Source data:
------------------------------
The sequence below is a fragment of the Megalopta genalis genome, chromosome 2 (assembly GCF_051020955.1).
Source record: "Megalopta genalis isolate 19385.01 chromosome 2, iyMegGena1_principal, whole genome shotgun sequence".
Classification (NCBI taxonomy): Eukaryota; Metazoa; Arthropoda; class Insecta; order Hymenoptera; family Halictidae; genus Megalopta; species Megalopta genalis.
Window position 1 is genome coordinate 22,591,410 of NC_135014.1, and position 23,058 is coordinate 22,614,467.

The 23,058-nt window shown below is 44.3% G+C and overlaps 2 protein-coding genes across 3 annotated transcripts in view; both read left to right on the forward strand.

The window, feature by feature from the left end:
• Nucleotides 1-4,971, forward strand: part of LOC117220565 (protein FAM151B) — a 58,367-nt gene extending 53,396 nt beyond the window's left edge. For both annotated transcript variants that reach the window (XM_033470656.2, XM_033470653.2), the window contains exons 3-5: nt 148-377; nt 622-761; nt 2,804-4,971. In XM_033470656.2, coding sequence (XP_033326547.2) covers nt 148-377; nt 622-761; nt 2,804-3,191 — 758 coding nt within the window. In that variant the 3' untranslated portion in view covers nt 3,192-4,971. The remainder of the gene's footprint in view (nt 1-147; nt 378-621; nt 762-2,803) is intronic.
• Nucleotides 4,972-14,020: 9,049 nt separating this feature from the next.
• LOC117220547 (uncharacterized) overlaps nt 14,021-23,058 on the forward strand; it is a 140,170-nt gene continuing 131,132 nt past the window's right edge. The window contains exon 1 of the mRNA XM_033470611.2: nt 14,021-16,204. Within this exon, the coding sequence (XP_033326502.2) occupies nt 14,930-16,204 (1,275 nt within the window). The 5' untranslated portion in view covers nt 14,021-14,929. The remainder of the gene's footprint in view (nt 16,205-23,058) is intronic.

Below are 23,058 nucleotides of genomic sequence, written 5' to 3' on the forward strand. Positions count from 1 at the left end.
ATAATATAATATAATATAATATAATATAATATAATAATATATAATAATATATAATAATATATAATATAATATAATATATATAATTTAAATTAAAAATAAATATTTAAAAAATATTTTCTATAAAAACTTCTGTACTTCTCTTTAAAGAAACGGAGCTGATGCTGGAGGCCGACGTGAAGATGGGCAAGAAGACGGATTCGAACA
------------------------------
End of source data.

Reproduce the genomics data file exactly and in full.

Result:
The sequence below is a fragment of the Megalopta genalis genome, chromosome 2 (assembly GCF_051020955.1).
Source record: "Megalopta genalis isolate 19385.01 chromosome 2, iyMegGena1_principal, whole genome shotgun sequence".
Classification (NCBI taxonomy): Eukaryota; Metazoa; Arthropoda; class Insecta; order Hymenoptera; family Halictidae; genus Megalopta; species Megalopta genalis.
Window position 1 is genome coordinate 22,591,410 of NC_135014.1, and position 23,058 is coordinate 22,614,467.

The 23,058-nt window shown below is 44.3% G+C and overlaps 2 protein-coding genes across 3 annotated transcripts in view; both read left to right on the forward strand.

The window, feature by feature from the left end:
• Nucleotides 1-4,971, forward strand: part of LOC117220565 (protein FAM151B) — a 58,367-nt gene extending 53,396 nt beyond the window's left edge. For both annotated transcript variants that reach the window (XM_033470656.2, XM_033470653.2), the window contains exons 3-5: nt 148-377; nt 622-761; nt 2,804-4,971. In XM_033470656.2, coding sequence (XP_033326547.2) covers nt 148-377; nt 622-761; nt 2,804-3,191 — 758 coding nt within the window. In that variant the 3' untranslated portion in view covers nt 3,192-4,971. The remainder of the gene's footprint in view (nt 1-147; nt 378-621; nt 762-2,803) is intronic.
• Nucleotides 4,972-14,020: 9,049 nt separating this feature from the next.
• LOC117220547 (uncharacterized) overlaps nt 14,021-23,058 on the forward strand; it is a 140,170-nt gene continuing 131,132 nt past the window's right edge. The window contains exon 1 of the mRNA XM_033470611.2: nt 14,021-16,204. Within this exon, the coding sequence (XP_033326502.2) occupies nt 14,930-16,204 (1,275 nt within the window). The 5' untranslated portion in view covers nt 14,021-14,929. The remainder of the gene's footprint in view (nt 16,205-23,058) is intronic.

Below are 23,058 nucleotides of genomic sequence, written 5' to 3' on the forward strand. Positions count from 1 at the left end.
ATAATATAATATAATATAATATAATATAATATAATAATATATAATAATATATAATAATATATAATATAATATAATATATATAATTTAAATTAAAAATAAATATTTAAAAAATATTTTCTATAAAAACTTCTGTACTTCTCTTTAAAGAAACGGAGCTGATGCTGGAGGCCGACGTGAAGATGGGCAAGAAGACGGATTCGAACA